April 03, 2020

Van Hollen, Markey Call for Preserving First Responders’ Access to Emergency Spectrum in Next Coronavirus Economic Relief Package

U.S. Senator Chris Van Hollen (D-Md.) joined Senator Edward J. Markey (D-Mass.) and six of their Senate colleagues today in urging Senate leadership to include language that would preserve first responders’ access to T-band spectrum (470–512 MHz) in upcoming coronavirus economic relief legislation. 

The Don’t Break Up the T-Band Act repeals a provision of the 2012 Middle Class Tax Relief and Job Creation Act, which directed the Federal Communications Commission (FCC) to auction off this band of spectrum by 2021. Police and fire fighters in highly-populated metropolitan areas in Massachusetts, New York, Pennsylvania, Washington, D.C., and elsewhere use critical T-Band spectrum for emergency public safety communication. Agencies across the country have invested millions of local, state, and federal dollars in the T-Band networks, which offer the reliable coverage and regional interoperability that first responders require for mission critical voice communications.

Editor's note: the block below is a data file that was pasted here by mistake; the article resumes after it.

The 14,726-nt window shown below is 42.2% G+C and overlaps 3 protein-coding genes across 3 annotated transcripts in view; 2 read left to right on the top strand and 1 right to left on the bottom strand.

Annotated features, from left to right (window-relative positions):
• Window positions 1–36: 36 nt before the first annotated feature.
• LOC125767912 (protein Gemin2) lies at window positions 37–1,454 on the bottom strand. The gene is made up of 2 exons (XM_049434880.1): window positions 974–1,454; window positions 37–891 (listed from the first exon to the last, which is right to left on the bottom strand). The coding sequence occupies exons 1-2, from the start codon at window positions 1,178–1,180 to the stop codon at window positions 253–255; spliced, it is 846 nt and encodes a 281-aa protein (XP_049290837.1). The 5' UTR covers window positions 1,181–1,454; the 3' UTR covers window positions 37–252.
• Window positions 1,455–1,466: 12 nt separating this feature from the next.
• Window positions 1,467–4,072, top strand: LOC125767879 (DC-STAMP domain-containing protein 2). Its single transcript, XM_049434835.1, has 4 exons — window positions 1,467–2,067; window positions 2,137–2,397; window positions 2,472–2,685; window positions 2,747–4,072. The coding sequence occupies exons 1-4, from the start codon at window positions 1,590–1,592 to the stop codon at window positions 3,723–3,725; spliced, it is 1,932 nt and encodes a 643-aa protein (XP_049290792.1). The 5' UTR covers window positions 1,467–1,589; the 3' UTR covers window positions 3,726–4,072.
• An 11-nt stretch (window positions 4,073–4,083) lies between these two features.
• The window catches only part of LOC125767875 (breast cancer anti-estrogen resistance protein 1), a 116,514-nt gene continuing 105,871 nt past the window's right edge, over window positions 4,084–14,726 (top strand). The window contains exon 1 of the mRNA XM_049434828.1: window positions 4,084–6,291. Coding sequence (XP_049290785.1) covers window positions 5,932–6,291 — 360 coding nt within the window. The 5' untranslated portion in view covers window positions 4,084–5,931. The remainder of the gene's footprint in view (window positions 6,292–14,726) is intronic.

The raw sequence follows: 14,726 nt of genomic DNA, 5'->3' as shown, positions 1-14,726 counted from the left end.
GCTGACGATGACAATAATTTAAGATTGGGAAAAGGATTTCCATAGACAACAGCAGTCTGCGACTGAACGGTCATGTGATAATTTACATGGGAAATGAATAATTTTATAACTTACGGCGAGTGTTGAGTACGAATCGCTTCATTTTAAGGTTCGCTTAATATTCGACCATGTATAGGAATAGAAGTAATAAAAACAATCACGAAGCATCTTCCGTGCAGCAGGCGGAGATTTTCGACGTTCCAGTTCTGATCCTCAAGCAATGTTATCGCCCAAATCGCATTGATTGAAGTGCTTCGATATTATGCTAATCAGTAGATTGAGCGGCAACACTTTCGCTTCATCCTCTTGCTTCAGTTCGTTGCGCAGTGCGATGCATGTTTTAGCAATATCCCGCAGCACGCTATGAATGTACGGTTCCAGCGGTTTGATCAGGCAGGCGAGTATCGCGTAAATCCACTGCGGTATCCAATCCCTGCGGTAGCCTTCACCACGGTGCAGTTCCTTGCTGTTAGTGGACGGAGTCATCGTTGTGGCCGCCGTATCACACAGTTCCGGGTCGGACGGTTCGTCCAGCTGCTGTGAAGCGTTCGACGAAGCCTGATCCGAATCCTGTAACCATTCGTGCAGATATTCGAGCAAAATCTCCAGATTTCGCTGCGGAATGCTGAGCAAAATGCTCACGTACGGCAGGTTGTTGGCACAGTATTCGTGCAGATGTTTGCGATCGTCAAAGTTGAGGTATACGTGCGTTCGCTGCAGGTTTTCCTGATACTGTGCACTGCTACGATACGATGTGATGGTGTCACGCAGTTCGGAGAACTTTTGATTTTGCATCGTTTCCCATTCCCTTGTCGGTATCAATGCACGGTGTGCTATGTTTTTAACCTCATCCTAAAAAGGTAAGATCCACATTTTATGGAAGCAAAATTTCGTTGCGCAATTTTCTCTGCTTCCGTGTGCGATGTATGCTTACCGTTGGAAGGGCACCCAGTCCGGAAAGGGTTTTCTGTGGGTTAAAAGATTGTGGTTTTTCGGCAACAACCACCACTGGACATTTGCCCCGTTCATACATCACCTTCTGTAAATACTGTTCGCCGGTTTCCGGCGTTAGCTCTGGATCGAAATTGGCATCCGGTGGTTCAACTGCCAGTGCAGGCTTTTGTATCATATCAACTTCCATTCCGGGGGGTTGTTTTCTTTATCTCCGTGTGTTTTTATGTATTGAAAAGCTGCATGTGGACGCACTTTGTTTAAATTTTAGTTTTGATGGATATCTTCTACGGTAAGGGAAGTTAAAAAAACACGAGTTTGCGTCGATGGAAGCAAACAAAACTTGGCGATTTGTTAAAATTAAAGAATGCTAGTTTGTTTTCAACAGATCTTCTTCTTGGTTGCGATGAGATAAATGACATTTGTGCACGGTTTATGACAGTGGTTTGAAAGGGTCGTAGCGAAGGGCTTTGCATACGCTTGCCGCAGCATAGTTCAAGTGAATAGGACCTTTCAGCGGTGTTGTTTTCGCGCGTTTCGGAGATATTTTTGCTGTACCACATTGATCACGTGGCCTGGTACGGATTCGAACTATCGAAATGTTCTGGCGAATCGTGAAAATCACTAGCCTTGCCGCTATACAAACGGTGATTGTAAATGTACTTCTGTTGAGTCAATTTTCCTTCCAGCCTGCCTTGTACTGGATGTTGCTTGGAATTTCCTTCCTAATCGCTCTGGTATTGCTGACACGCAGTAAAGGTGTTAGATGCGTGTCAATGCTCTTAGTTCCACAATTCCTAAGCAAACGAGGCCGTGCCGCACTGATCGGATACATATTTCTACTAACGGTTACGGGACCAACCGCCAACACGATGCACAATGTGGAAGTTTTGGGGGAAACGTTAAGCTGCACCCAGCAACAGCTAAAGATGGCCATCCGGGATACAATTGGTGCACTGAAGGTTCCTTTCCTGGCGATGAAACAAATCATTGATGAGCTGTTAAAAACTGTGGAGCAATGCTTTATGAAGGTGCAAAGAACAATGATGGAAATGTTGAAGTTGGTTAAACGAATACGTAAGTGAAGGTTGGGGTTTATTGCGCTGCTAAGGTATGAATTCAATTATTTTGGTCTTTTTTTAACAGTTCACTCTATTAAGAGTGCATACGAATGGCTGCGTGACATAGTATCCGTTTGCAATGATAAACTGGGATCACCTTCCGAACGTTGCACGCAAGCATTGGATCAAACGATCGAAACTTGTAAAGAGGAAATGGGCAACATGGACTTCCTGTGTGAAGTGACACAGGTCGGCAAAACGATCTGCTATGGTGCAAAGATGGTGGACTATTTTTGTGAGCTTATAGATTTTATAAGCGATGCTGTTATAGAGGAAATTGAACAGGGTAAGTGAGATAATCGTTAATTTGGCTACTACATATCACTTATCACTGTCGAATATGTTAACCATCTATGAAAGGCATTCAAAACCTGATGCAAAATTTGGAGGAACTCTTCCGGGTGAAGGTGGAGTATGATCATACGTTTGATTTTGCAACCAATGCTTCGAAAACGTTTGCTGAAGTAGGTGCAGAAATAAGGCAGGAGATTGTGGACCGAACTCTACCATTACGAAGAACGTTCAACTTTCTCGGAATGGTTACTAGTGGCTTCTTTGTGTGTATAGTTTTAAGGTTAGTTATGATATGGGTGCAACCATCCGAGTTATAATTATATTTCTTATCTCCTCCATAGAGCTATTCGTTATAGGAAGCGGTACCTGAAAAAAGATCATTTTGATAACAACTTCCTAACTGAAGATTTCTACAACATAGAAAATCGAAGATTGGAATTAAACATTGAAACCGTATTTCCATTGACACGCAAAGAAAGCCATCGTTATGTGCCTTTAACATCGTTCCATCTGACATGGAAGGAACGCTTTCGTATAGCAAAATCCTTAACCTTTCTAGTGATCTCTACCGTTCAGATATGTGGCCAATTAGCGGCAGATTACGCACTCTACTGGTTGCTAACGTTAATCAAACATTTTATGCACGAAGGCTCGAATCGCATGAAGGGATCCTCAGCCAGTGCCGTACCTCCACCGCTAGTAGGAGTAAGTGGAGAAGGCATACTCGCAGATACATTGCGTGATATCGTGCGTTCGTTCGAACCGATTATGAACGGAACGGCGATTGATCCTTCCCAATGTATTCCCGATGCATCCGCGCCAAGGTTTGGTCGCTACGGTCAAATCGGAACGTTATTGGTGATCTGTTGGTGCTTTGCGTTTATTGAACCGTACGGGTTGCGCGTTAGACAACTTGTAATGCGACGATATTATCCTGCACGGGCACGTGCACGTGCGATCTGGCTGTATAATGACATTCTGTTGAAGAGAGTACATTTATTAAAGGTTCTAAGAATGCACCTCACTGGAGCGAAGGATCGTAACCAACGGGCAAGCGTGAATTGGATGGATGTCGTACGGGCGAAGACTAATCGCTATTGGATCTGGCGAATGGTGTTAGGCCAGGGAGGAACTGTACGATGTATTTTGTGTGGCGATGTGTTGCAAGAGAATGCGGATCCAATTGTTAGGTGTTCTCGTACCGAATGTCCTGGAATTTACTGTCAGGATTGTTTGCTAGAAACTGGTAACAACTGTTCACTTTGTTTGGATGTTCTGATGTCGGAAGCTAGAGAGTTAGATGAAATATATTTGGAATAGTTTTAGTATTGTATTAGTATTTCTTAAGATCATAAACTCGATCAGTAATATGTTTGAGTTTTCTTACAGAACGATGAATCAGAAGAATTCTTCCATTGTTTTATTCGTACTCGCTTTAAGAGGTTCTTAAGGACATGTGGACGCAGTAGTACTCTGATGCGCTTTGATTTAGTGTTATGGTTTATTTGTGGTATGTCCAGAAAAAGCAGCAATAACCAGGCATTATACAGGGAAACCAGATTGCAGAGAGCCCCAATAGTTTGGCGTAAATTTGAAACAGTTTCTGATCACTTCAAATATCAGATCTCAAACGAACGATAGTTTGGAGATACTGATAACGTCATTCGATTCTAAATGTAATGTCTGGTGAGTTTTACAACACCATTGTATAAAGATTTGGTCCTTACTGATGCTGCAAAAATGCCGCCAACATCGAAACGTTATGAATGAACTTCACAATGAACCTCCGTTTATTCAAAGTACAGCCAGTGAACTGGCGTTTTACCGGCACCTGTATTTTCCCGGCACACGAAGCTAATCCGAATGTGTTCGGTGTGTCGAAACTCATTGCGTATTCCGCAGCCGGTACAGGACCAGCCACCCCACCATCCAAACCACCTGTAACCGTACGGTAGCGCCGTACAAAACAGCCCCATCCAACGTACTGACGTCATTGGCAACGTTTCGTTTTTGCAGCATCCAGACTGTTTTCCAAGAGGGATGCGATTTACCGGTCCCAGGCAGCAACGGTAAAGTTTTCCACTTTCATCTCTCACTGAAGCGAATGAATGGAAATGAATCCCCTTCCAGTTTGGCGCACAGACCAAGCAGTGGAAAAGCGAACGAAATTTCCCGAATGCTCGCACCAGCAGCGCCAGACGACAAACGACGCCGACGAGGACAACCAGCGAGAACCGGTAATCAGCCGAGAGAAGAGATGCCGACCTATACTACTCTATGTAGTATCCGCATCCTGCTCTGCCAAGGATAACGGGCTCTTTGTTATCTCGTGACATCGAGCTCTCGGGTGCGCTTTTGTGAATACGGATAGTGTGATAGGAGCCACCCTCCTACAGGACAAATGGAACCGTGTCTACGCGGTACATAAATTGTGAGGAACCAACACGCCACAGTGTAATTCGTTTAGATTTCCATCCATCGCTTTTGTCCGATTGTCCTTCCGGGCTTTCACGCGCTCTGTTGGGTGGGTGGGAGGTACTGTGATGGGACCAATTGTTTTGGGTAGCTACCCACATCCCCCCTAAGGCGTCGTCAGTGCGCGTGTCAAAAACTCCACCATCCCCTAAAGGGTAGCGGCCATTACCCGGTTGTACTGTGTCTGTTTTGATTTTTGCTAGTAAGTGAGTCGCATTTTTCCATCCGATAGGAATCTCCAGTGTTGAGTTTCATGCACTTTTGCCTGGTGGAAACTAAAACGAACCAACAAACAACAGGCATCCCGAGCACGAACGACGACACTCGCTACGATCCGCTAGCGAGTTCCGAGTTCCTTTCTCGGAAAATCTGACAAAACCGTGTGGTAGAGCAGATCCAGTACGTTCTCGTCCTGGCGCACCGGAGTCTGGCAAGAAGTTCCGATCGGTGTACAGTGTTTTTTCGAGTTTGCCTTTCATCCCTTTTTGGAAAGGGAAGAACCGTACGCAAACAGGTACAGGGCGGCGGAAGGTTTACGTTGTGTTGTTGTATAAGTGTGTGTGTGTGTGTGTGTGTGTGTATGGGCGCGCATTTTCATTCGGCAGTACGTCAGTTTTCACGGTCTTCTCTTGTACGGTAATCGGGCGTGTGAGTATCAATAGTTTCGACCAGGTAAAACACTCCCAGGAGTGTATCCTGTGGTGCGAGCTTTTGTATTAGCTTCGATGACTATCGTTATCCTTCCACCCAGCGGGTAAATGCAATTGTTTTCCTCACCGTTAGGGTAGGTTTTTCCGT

“At a time when first responders already face enormous pressure and economic strain to address the pandemic, the last thing we should do is saddle them with millions of dollars in costs to needlessly alter their critical communications systems,” write the Senators in their letter to Senate and Commerce, Science and Transportation Committee leadership.

Also signing the letter are Senators Bob Casey, Jr. (D-Penn), Kirsten Gillibrand (D-N.Y.), Elizabeth Warren (D-Mass.), Dianne Feinstein (D-Calif.), Benjamin Cardin (D-Md.), and Kamala Harris (D-Calif.). Congressman Eliot Engel (NY-16) introduced companion legislation in the House of Representatives. FCC Chairman Pai has called on Congress to repeal the mandate to auction T-Band spectrum. 

The full text of the letter is available here. 

A recent study by the United States Government Accountability Office noted that the cost of relocating T-Band users to other bands of spectrum would cost between $5 and $6 billion, and for many T-Band users, alternative bands of spectrum are limited or “nonexistent.”